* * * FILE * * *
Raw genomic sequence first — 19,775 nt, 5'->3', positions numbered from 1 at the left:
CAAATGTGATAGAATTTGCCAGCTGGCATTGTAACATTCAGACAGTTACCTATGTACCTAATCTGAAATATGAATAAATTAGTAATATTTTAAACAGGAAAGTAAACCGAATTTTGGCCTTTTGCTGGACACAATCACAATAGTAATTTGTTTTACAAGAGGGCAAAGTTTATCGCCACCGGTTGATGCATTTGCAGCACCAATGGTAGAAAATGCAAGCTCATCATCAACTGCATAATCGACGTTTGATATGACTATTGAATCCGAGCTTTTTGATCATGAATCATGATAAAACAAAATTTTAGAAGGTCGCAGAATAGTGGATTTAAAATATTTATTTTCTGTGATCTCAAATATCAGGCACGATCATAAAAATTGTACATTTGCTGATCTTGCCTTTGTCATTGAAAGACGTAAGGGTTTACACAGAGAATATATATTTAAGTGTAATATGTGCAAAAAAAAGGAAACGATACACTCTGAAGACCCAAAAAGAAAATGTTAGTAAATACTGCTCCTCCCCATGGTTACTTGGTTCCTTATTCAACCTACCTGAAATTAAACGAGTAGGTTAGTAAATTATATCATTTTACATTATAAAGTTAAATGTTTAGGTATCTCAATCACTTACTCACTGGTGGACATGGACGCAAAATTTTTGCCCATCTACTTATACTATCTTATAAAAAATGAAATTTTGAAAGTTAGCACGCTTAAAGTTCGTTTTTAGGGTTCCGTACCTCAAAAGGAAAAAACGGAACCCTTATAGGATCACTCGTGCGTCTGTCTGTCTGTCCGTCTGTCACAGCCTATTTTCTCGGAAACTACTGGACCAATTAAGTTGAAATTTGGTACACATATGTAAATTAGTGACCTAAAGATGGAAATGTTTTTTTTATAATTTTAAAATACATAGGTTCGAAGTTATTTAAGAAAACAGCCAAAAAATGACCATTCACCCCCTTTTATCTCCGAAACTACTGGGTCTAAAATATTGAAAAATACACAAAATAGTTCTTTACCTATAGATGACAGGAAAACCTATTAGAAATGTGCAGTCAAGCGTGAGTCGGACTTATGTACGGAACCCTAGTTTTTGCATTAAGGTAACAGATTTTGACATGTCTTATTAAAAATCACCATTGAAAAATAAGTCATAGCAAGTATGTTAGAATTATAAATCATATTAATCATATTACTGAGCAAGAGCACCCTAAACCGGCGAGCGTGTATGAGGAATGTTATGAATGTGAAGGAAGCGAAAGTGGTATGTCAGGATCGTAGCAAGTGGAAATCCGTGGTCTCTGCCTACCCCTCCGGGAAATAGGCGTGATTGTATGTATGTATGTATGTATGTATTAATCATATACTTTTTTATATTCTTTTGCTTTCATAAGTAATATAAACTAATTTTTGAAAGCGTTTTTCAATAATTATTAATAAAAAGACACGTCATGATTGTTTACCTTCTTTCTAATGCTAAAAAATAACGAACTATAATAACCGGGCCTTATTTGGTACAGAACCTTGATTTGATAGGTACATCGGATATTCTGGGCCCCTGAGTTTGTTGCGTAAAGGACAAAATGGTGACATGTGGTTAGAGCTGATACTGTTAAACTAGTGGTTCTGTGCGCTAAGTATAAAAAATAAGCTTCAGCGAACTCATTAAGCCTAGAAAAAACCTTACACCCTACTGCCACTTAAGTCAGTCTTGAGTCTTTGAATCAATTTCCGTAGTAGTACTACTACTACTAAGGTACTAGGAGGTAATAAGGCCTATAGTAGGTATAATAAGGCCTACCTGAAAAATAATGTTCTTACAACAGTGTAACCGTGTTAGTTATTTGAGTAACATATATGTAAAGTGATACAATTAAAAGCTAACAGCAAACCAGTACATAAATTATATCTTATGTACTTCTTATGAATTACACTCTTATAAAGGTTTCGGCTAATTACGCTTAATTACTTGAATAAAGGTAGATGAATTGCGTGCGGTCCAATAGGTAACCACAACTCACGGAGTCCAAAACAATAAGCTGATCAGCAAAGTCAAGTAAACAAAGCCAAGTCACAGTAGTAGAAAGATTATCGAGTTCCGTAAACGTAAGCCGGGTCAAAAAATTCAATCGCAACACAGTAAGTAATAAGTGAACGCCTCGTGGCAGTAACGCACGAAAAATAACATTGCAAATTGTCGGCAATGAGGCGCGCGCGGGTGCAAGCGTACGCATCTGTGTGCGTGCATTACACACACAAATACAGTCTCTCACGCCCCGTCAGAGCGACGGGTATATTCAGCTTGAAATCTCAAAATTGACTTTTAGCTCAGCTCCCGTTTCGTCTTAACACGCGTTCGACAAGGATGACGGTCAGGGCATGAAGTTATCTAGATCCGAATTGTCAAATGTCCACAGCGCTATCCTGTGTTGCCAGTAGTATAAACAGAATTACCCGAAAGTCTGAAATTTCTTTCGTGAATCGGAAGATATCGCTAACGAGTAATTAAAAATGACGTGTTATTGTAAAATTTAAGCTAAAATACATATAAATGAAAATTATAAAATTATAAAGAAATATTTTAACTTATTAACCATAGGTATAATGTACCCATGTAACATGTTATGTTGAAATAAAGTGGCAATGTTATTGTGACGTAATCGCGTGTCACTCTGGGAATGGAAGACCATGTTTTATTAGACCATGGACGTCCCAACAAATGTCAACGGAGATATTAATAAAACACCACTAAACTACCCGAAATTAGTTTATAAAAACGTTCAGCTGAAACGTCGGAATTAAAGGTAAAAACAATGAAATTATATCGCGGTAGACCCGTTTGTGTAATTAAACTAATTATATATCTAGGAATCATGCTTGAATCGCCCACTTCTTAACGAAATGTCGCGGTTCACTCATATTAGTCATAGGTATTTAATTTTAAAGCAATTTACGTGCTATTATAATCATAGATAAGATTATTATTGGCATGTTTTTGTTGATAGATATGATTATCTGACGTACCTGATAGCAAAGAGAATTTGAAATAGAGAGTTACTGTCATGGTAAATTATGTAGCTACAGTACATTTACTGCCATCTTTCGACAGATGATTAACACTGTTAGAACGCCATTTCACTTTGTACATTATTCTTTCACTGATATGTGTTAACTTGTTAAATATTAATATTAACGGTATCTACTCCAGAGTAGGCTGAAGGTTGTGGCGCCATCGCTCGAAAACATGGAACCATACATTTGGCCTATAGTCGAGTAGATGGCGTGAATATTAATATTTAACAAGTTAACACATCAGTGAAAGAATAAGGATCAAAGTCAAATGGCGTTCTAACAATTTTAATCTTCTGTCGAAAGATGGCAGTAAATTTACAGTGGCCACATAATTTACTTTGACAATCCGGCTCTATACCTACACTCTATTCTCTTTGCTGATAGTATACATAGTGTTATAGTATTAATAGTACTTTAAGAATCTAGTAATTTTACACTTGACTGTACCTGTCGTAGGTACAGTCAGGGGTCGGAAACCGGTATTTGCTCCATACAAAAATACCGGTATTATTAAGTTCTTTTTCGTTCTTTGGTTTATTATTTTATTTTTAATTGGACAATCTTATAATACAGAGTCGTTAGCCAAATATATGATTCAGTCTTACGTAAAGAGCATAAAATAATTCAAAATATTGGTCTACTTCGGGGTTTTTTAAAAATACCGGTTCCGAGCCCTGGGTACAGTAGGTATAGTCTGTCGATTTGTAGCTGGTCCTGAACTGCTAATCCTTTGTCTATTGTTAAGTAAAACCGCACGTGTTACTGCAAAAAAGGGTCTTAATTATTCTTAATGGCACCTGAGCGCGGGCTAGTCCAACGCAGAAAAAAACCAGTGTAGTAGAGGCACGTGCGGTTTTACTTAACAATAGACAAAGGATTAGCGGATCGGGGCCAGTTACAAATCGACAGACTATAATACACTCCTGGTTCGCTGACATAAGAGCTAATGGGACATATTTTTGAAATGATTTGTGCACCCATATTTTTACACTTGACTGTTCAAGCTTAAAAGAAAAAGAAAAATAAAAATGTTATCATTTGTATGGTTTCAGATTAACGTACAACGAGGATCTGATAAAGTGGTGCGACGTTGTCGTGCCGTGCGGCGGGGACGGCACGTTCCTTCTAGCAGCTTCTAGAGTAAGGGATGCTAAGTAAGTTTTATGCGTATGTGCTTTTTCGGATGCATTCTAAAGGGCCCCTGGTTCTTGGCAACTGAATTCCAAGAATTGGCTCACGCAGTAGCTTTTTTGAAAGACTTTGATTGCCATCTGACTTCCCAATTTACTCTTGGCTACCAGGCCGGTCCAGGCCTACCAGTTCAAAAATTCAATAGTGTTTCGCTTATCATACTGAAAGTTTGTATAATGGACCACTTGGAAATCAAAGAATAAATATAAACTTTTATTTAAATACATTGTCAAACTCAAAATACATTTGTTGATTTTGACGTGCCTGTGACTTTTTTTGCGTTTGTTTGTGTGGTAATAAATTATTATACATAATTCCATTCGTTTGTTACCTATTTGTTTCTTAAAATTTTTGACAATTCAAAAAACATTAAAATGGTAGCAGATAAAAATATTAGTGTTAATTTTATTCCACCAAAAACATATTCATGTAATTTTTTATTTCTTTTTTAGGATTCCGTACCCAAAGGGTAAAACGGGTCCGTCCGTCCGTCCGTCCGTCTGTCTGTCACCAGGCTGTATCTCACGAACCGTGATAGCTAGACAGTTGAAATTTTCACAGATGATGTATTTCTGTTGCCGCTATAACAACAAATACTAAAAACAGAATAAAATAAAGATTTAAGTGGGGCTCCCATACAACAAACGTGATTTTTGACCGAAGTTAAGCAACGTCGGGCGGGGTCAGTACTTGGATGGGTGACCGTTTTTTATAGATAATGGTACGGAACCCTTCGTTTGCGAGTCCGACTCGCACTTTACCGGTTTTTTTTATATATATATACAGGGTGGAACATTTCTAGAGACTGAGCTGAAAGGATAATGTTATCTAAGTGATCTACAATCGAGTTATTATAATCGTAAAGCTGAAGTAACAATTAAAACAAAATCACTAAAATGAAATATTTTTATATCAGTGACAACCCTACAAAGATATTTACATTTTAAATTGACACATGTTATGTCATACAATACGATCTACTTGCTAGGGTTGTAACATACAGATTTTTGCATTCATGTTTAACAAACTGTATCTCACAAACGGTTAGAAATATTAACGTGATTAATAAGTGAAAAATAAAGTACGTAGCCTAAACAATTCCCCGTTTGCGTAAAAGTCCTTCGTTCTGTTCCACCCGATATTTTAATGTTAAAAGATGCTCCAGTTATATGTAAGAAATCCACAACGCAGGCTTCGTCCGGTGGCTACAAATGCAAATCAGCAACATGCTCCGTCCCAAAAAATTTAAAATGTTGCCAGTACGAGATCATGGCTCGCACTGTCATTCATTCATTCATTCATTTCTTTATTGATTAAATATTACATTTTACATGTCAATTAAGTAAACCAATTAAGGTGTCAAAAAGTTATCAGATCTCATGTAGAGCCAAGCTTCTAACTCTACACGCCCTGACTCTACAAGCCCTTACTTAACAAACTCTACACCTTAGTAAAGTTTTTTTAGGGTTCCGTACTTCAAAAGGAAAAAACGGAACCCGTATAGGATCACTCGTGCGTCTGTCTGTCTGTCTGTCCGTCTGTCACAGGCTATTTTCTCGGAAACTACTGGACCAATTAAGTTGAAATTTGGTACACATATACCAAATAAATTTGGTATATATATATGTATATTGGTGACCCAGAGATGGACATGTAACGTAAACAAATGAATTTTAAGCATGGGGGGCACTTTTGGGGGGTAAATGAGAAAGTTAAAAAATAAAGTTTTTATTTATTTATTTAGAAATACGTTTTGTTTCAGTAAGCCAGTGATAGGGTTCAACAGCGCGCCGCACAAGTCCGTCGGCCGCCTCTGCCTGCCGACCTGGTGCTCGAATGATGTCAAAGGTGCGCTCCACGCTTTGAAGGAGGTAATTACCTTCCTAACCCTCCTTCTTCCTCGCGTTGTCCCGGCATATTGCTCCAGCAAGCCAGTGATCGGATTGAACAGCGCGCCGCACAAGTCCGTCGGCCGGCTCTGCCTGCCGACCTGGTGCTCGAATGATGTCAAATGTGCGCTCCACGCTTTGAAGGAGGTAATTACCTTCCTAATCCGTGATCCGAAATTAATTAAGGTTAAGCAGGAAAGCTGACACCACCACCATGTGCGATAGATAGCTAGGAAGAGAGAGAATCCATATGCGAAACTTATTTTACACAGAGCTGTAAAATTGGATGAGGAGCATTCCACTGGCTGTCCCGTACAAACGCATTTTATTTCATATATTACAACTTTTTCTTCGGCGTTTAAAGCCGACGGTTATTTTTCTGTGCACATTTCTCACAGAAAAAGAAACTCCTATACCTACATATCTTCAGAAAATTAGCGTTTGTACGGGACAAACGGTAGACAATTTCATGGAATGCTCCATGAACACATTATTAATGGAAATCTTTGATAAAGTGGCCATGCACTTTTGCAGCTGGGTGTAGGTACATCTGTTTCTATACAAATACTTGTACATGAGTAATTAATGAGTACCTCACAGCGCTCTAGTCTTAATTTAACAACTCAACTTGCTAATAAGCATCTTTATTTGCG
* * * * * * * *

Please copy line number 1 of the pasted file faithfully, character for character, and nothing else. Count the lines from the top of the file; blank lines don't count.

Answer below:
Raw genomic sequence first — 19,775 nt, 5'->3', positions numbered from 1 at the left: